Everywhere I look and read there is some element of fear that is being described. For instance in the conversation around the inclusion of LGBT Christians in the UMC, each side claims the other side is fearful. One side says that the other is fearful of change. Another side says the other is fearful of being out of step with culture. One side says the other is fearful of a slippery slope. Another side says the the other is fearful of embracing the full authority of scripture. Everyone says the other side is afraid.
In some circles you may hear that everyone is afraid and even go a step farther in sharing what they are afraid of. Owning what we are each afraid of is cathartic, but it does not seem to produce much fruit. In fact, talking about fear seems to only amplify the fear that may not even be out there!
Instead of talking about our fears, can we just take at the starting point that we all are afraid? Can we move the conversation around LGBT inclusion from "what are you afraid" of to something like "what do you value"?
My son is four years old and he says he is afraid of the dark. However, in addition to being afraid of the dark he is also fearful of deep water and caves. At night I can give him a flashlight. I can ensure he stays in the shallow end and in the suburbs it is not difficult to avoid caves. The "thing behind the thing" around my son's fear of the dark, deep water or rocky crevasses is that he values being able to see clearly. Now if you listen to my son talk about what he is afraid of you will miss the underlying value that informs (drives) his behavior.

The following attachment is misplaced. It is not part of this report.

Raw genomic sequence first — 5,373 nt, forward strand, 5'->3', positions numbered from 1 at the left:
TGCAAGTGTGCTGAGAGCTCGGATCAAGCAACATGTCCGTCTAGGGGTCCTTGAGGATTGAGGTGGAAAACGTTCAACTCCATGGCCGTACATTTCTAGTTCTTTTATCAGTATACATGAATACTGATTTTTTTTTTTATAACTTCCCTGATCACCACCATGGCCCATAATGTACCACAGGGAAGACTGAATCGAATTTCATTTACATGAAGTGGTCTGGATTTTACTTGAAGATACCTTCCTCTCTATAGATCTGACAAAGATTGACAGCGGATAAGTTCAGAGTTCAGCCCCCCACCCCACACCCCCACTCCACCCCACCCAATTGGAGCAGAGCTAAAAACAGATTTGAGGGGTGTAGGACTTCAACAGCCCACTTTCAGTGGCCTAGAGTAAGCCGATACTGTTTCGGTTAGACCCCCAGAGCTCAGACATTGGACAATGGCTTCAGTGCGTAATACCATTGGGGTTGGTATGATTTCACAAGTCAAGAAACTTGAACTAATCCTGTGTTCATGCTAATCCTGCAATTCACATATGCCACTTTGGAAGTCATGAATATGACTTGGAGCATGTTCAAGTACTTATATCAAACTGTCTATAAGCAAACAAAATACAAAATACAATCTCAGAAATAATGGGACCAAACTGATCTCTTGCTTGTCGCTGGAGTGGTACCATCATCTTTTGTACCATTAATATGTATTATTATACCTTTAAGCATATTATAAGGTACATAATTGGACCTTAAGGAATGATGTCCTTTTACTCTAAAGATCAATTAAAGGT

Likewise in the Church. When we spend time listening to the fears of another person, this is a pastoral action and it is important. However, if we are only listening to fears we can miss the underlying value that drives those fears.
The final point I want to elevate when talking about fears is that it is easy to dismiss the other person as not having legitimate fears. When we hear the fears of others and then speak to our own fears we often discount our partners fears as being less important as our fears. Playing the game of who has the most legitimate fear is a relational earthquake that shakes foundations, rupture relationship and crumbles bridges.
Rather than talking about fears, can we talk about values? Can progressives and traditionalists see that our values are aligned? Talking about values shifts the conversation from what arrests our actions to what can we do to live out these shared values?
We Are All Afraid. Okay. Can We Move On Yet?